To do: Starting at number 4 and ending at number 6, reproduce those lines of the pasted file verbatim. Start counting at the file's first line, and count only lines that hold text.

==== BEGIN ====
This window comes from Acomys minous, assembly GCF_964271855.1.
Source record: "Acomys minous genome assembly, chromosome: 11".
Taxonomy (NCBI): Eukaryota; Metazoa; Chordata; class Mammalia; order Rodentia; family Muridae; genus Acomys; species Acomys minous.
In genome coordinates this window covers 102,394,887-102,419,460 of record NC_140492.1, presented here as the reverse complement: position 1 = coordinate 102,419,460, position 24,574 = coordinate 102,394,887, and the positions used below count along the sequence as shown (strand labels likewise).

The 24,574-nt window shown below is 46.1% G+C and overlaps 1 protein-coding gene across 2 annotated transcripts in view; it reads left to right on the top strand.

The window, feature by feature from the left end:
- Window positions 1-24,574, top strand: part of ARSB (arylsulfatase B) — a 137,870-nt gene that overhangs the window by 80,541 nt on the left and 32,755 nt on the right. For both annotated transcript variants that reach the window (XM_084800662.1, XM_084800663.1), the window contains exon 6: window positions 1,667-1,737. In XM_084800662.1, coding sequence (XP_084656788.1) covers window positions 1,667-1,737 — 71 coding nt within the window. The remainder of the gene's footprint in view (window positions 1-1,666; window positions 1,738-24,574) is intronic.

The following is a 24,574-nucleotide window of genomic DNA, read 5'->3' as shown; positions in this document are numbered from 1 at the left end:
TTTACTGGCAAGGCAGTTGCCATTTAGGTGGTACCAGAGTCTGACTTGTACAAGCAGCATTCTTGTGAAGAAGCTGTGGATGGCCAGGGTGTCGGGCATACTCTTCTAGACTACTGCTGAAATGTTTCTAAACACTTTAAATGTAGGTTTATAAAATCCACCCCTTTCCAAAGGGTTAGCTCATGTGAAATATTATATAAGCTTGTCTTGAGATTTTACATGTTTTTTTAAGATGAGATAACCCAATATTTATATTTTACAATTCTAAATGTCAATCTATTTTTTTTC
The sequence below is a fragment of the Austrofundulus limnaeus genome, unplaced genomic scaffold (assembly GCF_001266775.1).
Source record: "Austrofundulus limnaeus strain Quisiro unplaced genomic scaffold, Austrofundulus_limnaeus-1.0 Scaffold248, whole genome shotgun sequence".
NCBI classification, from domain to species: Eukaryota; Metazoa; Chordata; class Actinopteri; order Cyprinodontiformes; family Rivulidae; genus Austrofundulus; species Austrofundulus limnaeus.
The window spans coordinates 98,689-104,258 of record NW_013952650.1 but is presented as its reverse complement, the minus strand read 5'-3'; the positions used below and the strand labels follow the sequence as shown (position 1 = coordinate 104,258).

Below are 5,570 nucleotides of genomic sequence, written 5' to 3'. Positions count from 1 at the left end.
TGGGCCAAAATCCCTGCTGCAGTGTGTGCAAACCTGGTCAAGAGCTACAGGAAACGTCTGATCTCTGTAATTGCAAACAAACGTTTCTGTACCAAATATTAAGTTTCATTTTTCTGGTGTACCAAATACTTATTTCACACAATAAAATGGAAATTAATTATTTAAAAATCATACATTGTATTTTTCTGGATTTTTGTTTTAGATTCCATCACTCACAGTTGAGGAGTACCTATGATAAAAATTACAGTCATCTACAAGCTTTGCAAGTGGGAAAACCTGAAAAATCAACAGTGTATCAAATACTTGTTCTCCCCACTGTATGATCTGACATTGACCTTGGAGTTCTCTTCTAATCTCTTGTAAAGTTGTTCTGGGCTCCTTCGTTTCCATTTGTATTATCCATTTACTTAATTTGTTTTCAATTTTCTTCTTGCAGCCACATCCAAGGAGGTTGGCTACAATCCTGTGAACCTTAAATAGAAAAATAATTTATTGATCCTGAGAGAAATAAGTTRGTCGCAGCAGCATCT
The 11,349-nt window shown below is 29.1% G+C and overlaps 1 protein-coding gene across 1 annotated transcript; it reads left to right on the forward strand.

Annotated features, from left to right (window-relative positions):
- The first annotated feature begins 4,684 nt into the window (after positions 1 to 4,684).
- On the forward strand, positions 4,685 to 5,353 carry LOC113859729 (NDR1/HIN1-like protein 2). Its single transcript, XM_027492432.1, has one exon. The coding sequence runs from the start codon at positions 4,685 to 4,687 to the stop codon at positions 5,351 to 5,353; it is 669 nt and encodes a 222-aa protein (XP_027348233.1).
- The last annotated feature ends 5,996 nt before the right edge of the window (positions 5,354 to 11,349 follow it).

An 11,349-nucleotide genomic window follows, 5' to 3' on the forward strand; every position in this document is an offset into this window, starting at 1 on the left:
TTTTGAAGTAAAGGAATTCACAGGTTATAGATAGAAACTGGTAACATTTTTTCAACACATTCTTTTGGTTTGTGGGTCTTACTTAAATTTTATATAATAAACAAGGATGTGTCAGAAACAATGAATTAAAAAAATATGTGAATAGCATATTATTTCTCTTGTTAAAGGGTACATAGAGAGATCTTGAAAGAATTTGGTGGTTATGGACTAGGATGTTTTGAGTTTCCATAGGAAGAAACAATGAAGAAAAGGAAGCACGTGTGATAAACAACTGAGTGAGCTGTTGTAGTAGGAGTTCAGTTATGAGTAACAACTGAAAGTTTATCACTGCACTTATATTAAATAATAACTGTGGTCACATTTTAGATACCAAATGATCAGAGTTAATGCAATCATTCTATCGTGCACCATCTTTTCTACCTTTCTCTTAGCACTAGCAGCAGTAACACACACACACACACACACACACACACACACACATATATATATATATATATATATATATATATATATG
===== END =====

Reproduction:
In genome coordinates this window covers 102,394,887-102,419,460 of record NC_140492.1, presented here as the reverse complement: position 1 = coordinate 102,419,460, position 24,574 = coordinate 102,394,887, and the positions used below count along the sequence as shown (strand labels likewise).

The 24,574-nt window shown below is 46.1% G+C and overlaps 1 protein-coding gene across 2 annotated transcripts in view; it reads left to right on the top strand.

The window, feature by feature from the left end: